But the damage did not begin there. The popular myth that things have only gotten better thanks to colonising capitalism’s brutal history of dispossession, displacement and exploitation, has, like the trickle-down theory of recent times, been roundly refuted. Recent analysis by Sullivan and Hickel, in World Development, shows that rather than ameliorating extreme poverty, which currently affects up to 17 per cent of the world’s population, capitalism is “associated with a decline in wages to below subsistence, a deterioration in human stature, and an upturn in premature mortality,” arising “primarily during periods of severe social and economic dislocation, particularly under colonialism,” and only ameliorated in the 20th century, coinciding with workers organising themselves into unions and political movements, along with anti-colonial, women’s and other progressive social movements. When ordinary people, under the guiding stars of struggle and hope, stand together, we can create the kind of social change that protects us in the face of a rapacious ideology that is designed to protect the wealth, power and privilege of the very, very few.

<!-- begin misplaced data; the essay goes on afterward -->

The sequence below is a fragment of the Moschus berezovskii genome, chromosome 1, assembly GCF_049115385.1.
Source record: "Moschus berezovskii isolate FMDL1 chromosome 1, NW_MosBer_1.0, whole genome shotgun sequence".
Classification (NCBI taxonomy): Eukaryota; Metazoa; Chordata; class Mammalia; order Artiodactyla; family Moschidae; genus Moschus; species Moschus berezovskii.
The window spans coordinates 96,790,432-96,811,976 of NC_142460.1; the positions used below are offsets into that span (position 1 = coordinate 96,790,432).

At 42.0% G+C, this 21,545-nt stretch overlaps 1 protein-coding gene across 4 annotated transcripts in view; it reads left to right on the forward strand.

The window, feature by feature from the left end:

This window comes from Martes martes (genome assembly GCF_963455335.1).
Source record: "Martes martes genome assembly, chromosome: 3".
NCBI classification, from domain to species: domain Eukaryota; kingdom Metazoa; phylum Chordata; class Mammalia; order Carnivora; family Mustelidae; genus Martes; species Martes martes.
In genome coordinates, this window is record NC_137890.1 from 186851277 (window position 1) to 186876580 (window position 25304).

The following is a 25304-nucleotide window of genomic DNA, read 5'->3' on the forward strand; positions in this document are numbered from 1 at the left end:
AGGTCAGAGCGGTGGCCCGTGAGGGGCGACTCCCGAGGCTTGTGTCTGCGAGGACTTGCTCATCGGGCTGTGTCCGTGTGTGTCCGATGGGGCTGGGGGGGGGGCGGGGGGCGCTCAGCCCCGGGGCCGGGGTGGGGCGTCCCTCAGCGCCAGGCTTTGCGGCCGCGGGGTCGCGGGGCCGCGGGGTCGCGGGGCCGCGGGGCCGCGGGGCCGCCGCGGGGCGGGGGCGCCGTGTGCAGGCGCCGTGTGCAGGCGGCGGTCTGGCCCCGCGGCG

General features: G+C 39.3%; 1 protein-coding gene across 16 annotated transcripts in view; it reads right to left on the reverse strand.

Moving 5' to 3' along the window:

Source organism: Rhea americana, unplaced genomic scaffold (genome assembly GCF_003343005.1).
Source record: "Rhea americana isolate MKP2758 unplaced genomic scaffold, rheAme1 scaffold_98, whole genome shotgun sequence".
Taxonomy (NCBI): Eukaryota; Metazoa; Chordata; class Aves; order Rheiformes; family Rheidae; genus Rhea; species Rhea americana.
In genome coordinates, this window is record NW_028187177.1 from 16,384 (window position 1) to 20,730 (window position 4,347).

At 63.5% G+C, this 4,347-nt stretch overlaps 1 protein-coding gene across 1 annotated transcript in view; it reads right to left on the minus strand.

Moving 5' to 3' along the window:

An ACTU survey of workers found that: 24 per cent were skipping meals, 51 per cent have used their savings to pay for their daily expenses, 68 per cent reduced or stopped spending on non-essential items, and 24 per cent have been unable to pay bills or had fallen behind on bills. Which is why its recently announced inquiry into price gouging, chaired by Professor Allan Fels, comes at a crucial time as we reflect on how we can shape a more democratic future beyond neoliberalism.
When we read of the Commonwealth Bank’s record profit of $10.2 billion, it is hard to see why the right of banks to take with one hand and punch with the other should be protected, especially when accompanied by a cut of 88 jobs. Not only is there no law against such anti-social business activity, it is actually encouraged by a framework that elevates profits to a god-like status.